The stock market bubble

In the fifth year of the economic depression, and amid signs of the worst global slowdown since 2008, world stock markets are booming.

In the US, the three major stock indices have either reached or are within a few percentage points of their 2007 highs, despite the fact that the economy has stalled, contracting for the first quarter since 2009, according to figures released Wednesday.

Europe is in a state of disintegration, with Greece and Spain facing conditions not seen since the Great Depression, while Germany is experiencing a sharp slowdown. In Britain, the economy is now 3.3 percent smaller than at the start of the downturn, but the benchmark FTSE 250 index has doubled. China, Brazil and India have posted sharply lower figures for economic growth, amidst a slowdown in exports. Yet global share prices have risen ten to twenty percent in the past year alone.

These apparently contradictory phenomena—surging financial markets and economic stagnation—are in fact intimately linked. The continued rise in the markets is not a sign of health, but a particular expression of the diseased state of the world capitalist system.

The world’s ruling classes, confronting a historic crisis of productivity and investment, have responded through the reflation of asset values—and their own incomes—through historically unprecedented measures of wealth redistribution.

Above all, there has been a massive infusion of cash into the financial system by the US Federal Reserve and other central banks. The US Fed is currently purchasing some $85 billion worth of mortgage-backed securities and treasury bills every month, essentially printing money to buy up government debt and bad assets held by the banks. The total assets owned by the Federal Reserve have climbed to $3.01 trillion, more than triple what they were in 2008.

All major world central banks have taken similar actions. In July, the European Central Bank moved to reduce its benchmark interest rate to the lowest level in the history of the euro. The size of the holdings of the six largest world central banks has nearly tripled, to €14 trillion in 2012.

The actions of the central banks are invariably described in the mass media as necessary measures to address unemployment and other social ills. In fact, their central purpose is to make virtually unlimited sums of money available for financial speculation.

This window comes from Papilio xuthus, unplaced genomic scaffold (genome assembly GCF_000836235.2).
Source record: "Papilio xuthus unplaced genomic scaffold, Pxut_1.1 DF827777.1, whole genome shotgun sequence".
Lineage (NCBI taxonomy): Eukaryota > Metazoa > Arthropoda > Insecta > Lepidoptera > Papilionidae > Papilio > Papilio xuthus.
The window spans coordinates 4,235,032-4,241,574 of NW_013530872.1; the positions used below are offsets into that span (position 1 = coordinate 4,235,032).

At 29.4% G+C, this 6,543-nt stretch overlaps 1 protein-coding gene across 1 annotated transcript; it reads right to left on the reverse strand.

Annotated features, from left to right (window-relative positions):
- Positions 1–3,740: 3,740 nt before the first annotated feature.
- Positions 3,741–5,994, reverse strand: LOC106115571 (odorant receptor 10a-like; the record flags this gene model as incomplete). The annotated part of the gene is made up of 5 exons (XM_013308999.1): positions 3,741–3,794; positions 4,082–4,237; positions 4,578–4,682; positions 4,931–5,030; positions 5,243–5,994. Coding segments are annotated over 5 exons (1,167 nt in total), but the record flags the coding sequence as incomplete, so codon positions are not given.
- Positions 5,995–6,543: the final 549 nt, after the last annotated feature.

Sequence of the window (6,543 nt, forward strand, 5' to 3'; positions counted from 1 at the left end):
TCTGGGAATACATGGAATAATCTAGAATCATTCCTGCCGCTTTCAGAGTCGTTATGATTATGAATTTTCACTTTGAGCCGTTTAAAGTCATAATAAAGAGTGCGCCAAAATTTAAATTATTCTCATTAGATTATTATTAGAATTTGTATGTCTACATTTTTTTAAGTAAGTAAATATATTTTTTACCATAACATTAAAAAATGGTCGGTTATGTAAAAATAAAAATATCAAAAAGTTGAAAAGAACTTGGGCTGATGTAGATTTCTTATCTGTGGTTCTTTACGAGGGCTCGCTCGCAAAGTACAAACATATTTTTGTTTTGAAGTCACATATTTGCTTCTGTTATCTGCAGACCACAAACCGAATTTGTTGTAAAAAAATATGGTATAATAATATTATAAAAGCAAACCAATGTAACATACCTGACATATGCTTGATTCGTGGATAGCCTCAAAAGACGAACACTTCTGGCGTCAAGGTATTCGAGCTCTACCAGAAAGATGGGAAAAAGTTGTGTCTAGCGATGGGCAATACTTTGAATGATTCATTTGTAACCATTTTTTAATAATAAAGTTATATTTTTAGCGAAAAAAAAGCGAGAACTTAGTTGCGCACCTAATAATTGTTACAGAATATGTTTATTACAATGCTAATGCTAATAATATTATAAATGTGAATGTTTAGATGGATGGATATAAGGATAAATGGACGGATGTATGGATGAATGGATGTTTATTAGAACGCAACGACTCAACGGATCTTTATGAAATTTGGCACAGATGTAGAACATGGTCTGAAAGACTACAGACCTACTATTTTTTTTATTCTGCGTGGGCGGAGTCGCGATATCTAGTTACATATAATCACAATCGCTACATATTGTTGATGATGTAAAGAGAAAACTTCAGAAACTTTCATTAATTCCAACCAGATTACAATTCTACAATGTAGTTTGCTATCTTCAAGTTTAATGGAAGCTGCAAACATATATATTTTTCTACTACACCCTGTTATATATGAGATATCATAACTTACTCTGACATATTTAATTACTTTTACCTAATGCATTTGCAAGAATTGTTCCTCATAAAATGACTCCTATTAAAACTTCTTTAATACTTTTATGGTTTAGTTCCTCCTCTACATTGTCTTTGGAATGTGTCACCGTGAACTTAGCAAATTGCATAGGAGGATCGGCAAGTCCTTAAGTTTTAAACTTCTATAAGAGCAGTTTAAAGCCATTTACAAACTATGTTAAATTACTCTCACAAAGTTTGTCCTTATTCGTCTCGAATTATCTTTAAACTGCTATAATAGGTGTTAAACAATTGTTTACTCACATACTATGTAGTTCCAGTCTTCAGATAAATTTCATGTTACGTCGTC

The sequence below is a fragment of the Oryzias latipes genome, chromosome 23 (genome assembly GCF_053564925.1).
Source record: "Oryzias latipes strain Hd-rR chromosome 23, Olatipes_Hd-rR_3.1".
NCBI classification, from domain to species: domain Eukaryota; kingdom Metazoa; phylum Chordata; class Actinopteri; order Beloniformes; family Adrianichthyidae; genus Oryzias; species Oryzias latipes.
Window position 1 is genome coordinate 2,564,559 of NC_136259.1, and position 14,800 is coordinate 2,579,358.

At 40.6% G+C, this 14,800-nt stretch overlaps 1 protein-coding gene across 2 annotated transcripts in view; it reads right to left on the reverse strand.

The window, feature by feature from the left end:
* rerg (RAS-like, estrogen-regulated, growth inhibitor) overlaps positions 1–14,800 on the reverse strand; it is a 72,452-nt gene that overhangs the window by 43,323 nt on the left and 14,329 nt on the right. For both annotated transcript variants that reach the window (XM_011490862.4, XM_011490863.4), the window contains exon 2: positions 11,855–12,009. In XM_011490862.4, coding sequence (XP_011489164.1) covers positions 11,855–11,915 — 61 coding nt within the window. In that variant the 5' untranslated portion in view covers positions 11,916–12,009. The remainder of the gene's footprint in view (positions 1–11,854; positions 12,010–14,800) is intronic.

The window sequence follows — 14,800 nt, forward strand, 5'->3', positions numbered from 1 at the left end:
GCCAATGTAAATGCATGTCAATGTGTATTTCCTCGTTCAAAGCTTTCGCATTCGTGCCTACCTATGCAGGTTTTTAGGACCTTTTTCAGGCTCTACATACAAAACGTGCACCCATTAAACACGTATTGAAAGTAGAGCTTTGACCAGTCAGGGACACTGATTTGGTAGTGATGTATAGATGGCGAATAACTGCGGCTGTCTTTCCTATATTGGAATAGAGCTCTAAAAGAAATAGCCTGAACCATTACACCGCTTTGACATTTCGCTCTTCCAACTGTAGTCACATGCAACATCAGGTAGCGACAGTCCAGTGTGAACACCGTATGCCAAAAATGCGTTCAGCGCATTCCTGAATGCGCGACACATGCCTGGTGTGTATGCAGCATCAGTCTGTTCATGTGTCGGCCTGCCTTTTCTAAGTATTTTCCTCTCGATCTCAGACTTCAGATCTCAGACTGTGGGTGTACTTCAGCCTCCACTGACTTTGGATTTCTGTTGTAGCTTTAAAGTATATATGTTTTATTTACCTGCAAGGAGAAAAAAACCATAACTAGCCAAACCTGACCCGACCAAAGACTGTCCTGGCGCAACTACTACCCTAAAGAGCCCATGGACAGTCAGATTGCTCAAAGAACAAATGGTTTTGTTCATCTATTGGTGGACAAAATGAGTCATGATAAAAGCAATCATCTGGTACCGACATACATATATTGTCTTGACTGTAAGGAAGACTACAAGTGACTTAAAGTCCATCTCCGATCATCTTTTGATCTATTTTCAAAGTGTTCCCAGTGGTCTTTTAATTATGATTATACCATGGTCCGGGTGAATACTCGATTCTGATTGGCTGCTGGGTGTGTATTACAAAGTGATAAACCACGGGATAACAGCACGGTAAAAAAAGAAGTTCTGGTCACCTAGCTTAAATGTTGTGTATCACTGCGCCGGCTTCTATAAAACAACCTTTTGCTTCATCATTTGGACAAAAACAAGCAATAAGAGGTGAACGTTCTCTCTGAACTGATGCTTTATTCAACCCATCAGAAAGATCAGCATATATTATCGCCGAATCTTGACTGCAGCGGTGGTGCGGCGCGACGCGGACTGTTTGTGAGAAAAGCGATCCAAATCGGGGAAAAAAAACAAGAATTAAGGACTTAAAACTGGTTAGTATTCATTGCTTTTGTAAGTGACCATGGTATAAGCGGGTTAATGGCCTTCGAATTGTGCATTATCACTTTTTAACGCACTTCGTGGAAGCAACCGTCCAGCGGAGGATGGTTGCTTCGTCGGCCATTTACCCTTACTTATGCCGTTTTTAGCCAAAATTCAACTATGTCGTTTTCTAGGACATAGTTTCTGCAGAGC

This policy is directly tied to the frontal assault on the working class internationally. Awash in cash, the corporate and financial elite insists that there is no money for health care, pensions or decent wages. Every basic right must be eliminated in order to ensure the continued flow of funds into the banks. Millions of people have been thrown into poverty, unemployment and destitution as a consequence.

The decimation of wages and living standards has the additional effect of counteracting the inherently inflationary impact of the central banks’ policy. Under any other circumstances, the mass printing of money would cause runaway price inflation, but falling wages and plummeting investment are directing the flow of cash not into goods, but into asset values.

The systematic reduction of wages, the precedent for which was set by the Obama administration in the 2009 restructuring of the auto industry, has fueled an enormous boom in corporate profits, which have set records for three years in a row. Yet these profits are not reinvested. American corporations are sitting on about $2 trillion in cash, much of which is simply funneled into the markets.

The entire process is completely unstable. The ruling class stumbles from crisis to crisis, and its response to one crisis sets the stage for the next. The economy stagnates, and new speculative bubbles threaten to burst, unleashing a financial collapse that could far eclipse the crisis of 2008. While engorged in excess, the ruling class appears at the same time bewildered, the measures it adopts increasingly improvisational.

At the same time, the infusion of cash into the world economy is undermining the global exchange system and fueling currency wars and competitive devaluations. This month, Japan became the latest economy to announce an expansion of its money supply in what was widely seen as an attempt to bolster exports by devaluing the yen. A breakdown of the international monetary system, and consequent turn to trade war measures that characterized the response of governments to the Great Depression, is occurring.

The social and historical catastrophe confronting mankind is not simply the product of an economic crisis in the abstract. This crisis is mediated by class interests, and these class interests find expression in definite actions. Behind the central banks and governments stand the interests of a financial elite whose relationship to the rest of society is fundamentally parasitic.

A solution to the crisis must take a political form. To the interests of the ruling classes, the international working class must counterpose its own program. At the center of this program must be the understanding that a way forward is possible only through the transformation of society as a whole, placing it on new foundations.

The only force capable of breaking the political stranglehold of these social parasites is the international working class. It must be armed with a socialist program, fighting to place the major corporations and banks under democratic control and reorganize the economy on a rational and egalitarian basis.